27. Request that the parents use the phrase "Act as if' to encourage the attention-seeking child to make an effort despite fear of failure (e.g., "Act as if you know how to draw that tree;" "Pretend you can jump rope;" "Play like you've done this before;" or "Fake it till you make it" when attempting to bake a cake). (See Parent Talk: Words That Empower, Words That Wound by Moorman).
28. Ask the parents to substitute the phrase "Next Time" for "don't" in order to shape positive future efforts from the attention-seeking child (e.g., "Next time you make your bed, make sure the sheets are flat and smooth,"
Attention-seeking child, siblings, and parents identify significant others who communicate love and care. (30, 31)
Keep a written record of all family members' progress toward engaging in positive attention-seeking behavior. (32, 33)
versus "Don't pull up the blankets when the sheets are such a wrinkled mess.") (See Parent Talk: Words That Empower, Words That Wound by Moorman.)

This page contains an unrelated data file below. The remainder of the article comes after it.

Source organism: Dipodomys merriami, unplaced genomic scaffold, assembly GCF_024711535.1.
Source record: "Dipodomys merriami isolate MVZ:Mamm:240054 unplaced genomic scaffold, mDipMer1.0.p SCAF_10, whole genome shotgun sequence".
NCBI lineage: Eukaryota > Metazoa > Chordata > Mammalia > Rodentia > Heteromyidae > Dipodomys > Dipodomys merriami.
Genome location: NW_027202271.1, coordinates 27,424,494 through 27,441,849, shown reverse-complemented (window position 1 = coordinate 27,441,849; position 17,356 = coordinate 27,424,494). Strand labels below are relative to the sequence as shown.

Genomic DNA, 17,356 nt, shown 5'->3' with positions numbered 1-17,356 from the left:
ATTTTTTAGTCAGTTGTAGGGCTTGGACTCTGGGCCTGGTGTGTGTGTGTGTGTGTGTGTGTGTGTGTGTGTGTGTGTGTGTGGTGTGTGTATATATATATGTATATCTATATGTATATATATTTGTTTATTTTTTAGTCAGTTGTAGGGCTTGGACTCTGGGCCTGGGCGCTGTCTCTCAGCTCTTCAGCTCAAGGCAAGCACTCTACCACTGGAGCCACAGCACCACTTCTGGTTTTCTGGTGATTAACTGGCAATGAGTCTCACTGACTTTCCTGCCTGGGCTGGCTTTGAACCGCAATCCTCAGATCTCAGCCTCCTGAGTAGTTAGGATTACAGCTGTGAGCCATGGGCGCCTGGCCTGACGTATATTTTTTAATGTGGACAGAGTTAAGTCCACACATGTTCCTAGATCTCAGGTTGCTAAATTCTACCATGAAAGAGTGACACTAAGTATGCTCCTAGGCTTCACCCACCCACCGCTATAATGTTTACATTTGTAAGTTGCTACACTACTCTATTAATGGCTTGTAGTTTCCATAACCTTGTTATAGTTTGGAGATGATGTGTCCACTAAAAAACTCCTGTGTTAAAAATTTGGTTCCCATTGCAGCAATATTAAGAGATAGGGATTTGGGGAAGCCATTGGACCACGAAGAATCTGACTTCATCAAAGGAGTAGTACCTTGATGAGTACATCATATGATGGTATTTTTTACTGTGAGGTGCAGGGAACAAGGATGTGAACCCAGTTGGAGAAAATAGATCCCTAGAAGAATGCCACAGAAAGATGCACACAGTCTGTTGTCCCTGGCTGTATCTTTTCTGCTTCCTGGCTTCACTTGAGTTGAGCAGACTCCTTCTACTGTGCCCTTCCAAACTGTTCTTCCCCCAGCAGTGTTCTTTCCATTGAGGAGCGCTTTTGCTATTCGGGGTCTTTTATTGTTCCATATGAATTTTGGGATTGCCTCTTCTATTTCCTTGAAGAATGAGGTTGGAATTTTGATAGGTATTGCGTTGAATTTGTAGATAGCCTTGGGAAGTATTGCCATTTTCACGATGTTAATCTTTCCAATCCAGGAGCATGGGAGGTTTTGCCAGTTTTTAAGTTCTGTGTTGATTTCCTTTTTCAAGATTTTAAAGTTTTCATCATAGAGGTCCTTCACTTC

29. Encourage the parents to give age-appropriate chores and responsibilities to the attention-seeking child and to implement a consequence when the job is not completed satisfactorily and to use affirmations when the responsibility has been accomplished.
30. Ask the attention-seeking child to make a list of significant others and rate the degree of support given (or assign the "My Love and Trust Support Network" activity from the Parenting Skills Homework Planner by Knapp).
31. Assist the family members in writing a definition of unconditional love (e.g., complete and constant love given regardless of personal attributes, attitude, behavior, or performance) and list significant others who give their love unconditionally.